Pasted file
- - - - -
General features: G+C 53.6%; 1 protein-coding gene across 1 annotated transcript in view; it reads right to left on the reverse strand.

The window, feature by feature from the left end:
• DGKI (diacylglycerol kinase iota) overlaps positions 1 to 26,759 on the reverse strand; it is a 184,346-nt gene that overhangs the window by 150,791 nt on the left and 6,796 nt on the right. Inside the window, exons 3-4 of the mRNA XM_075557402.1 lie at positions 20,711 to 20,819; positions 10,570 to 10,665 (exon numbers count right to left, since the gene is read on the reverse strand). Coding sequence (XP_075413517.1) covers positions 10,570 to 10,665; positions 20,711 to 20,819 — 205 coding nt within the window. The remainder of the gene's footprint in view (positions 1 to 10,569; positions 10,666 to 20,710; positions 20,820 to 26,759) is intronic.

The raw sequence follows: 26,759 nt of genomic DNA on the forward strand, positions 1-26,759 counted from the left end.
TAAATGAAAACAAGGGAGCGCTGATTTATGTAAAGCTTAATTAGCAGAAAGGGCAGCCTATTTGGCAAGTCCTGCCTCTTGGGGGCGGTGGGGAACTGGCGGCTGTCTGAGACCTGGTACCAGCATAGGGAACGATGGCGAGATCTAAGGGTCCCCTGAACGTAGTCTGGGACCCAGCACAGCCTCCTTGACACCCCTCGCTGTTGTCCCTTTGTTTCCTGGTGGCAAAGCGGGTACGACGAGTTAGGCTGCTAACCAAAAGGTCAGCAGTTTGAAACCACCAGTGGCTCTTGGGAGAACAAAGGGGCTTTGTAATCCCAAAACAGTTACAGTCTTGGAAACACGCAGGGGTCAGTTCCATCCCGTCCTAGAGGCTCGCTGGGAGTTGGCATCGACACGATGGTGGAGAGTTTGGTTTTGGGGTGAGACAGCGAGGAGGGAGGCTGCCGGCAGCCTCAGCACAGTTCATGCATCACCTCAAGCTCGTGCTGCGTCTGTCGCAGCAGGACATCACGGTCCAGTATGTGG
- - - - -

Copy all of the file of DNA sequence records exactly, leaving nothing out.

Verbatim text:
General features: G+C 53.6%; 1 protein-coding gene across 1 annotated transcript in view; it reads right to left on the reverse strand.

The window, feature by feature from the left end:
• DGKI (diacylglycerol kinase iota) overlaps positions 1 to 26,759 on the reverse strand; it is a 184,346-nt gene that overhangs the window by 150,791 nt on the left and 6,796 nt on the right. Inside the window, exons 3-4 of the mRNA XM_075557402.1 lie at positions 20,711 to 20,819; positions 10,570 to 10,665 (exon numbers count right to left, since the gene is read on the reverse strand). Coding sequence (XP_075413517.1) covers positions 10,570 to 10,665; positions 20,711 to 20,819 — 205 coding nt within the window. The remainder of the gene's footprint in view (positions 1 to 10,569; positions 10,666 to 20,710; positions 20,820 to 26,759) is intronic.

The raw sequence follows: 26,759 nt of genomic DNA on the forward strand, positions 1-26,759 counted from the left end.
TAAATGAAAACAAGGGAGCGCTGATTTATGTAAAGCTTAATTAGCAGAAAGGGCAGCCTATTTGGCAAGTCCTGCCTCTTGGGGGCGGTGGGGAACTGGCGGCTGTCTGAGACCTGGTACCAGCATAGGGAACGATGGCGAGATCTAAGGGTCCCCTGAACGTAGTCTGGGACCCAGCACAGCCTCCTTGACACCCCTCGCTGTTGTCCCTTTGTTTCCTGGTGGCAAAGCGGGTACGACGAGTTAGGCTGCTAACCAAAAGGTCAGCAGTTTGAAACCACCAGTGGCTCTTGGGAGAACAAAGGGGCTTTGTAATCCCAAAACAGTTACAGTCTTGGAAACACGCAGGGGTCAGTTCCATCCCGTCCTAGAGGCTCGCTGGGAGTTGGCATCGACACGATGGTGGAGAGTTTGGTTTTGGGGTGAGACAGCGAGGAGGGAGGCTGCCGGCAGCCTCAGCACAGTTCATGCATCACCTCAAGCTCGTGCTGCGTCTGTCGCAGCAGGACATCACGGTCCAGTATGTGG